"The Paris tragedy just confirms the amount of evil and injustice in the world we live in, and it is our duty to continue fighting against them the best way we know how—with satire."
Earlier today, the offices of French satirical magazine Charlie Hebdo were attacked by three gunmen who killed 12 people and left another five seriously injured. In the wake of the massacre, we asked our international offices to gather the thoughts of leading satirists from across Europe.
ITALY – linus magazine
A cover of Alterlinus, a supplement of linus, from 1974. On the contributors' list, you can see the name of cartoonist Georges Wolinski, who was killed in today's attack.
linus was founded in 1965. Today it is mainly focused on comics, but it still features the work of satirists. Its presentation and its contents inspired the French magazine Charlie Monthly, which in turn gave its name to Charlie Hebdo.
Stefania Rumor, director:
"Back in the 60s, we were close friends with Hara-Kiri's editors. When some of them founded Charlie Hebdo, we took the Charlie Brown quote in the name as an homage. We have been publishing [Georges] Wolinski for years, and I knew him personally. Their satire was really intense, and they weren't worried about anything or anyone, but in the end they also felt a strong journalistic responsibility. Maybe they knew that something could have happened, but no one could have imagined this. People think this is a risk you take when you choose to do satire, but really it's not. I'm shocked, and I'm also very concerned about the consequences, especially for young people. The idea that someone could die for a cartoon is something that can make even the bravest cartoonist change his mind. I find what happened today totally incomprehensible."
SPAIN – El Mundo Today
Xavi Puig, co-founder:
"To paraphrase Walter Benjamin: 'I don't understand the expression "It seems impossible, we are in the 20th century." History is not a straight line to a better future. Shit from the past returns from time to time to fuck our lives again.' Today, France seems like the Middle Ages. I hate that these morons justify Benjamin's quote because this guy is so boring... But this is the world we live in."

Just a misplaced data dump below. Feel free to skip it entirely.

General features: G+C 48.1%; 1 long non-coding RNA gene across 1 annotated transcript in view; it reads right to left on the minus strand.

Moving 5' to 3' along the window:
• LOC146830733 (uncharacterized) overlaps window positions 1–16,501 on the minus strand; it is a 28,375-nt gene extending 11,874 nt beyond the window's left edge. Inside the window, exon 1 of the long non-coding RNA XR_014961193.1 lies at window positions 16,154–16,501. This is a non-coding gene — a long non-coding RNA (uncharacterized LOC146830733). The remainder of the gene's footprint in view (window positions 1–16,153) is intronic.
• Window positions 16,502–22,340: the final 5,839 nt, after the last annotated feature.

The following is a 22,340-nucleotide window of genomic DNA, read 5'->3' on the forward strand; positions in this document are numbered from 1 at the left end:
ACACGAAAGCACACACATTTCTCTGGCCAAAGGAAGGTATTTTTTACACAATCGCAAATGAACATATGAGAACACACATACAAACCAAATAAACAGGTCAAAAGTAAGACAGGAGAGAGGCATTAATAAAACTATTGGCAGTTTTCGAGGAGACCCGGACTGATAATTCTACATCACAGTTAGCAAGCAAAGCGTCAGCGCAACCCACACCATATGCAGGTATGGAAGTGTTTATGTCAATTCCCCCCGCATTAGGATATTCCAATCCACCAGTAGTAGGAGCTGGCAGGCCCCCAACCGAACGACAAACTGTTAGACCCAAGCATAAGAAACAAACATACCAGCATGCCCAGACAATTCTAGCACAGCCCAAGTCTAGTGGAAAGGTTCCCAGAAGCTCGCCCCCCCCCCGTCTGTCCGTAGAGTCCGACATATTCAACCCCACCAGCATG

SPAIN – Orgullo y Satisfacción
Manuel Bartual, editor and cartoonist:
"I don't know what to say. It is just terrible. I am shocked and I don't really want to think about this right now. This is a huge tragedy."
NORTHERN IRELAND – The Vacuum
Richard West, co-founder:
"It's horrific. Completely senseless. In Northern Ireland, being physically threatened for religious comment is pretty difficult to imagine. I think people are liable to say there shouldn't be a chilling effect, but it's likely there will be. People are likely to think twice about what they publish. People also say we should publish things in solidarity, but every publication has its own motives and reasons for publishing the way they do.
"That also should be preserved. I think that we can stand and show our respect for these people who have been senselessly murdered without necessarily wanting to say we endorse everything they've ever published. But nothing can justify murdering someone in cold blood."
UNITED KINGDOM – Will Self
Will Self, writer:
"Well, when the issue came up of the Danish cartoons [of Muhammad] I observed that the test I apply to something to see whether it truly is satire derives from H. L. Mencken's definition of good journalism: It should 'afflict the comfortable and comfort the afflicted.' The trouble with a lot of so-called 'satire' directed against religiously motivated extremists is that it's not clear who it's afflicting, or who it's comforting. This is in no way to condone the shooting of the journalists, which is evil, pure and simple, but our society makes a fetish of 'the right to free speech' without ever questioning what sort of responsibilities are implied by this right."
—As told to Oscar Rickett
SERBIA – Njuz.net
Marko Drazic, editor:
"This is the saddest day for all of us in this line of work, but also a warning to keep up with our work as we have done so far. The Paris tragedy just confirms the amount of evil and injustice in the world we live in, and it is our duty to continue fighting against them the best way we know how—with satire."
THE NETHERLANDS – De Speld
This morning, De Speld posted a response on Facebook that goes something like: "No one died or was injured during a satirical attack by* the French magazine Charlie Hebdo. This incident brings the total number of victims of satirical attacks since the beginning of time to zero."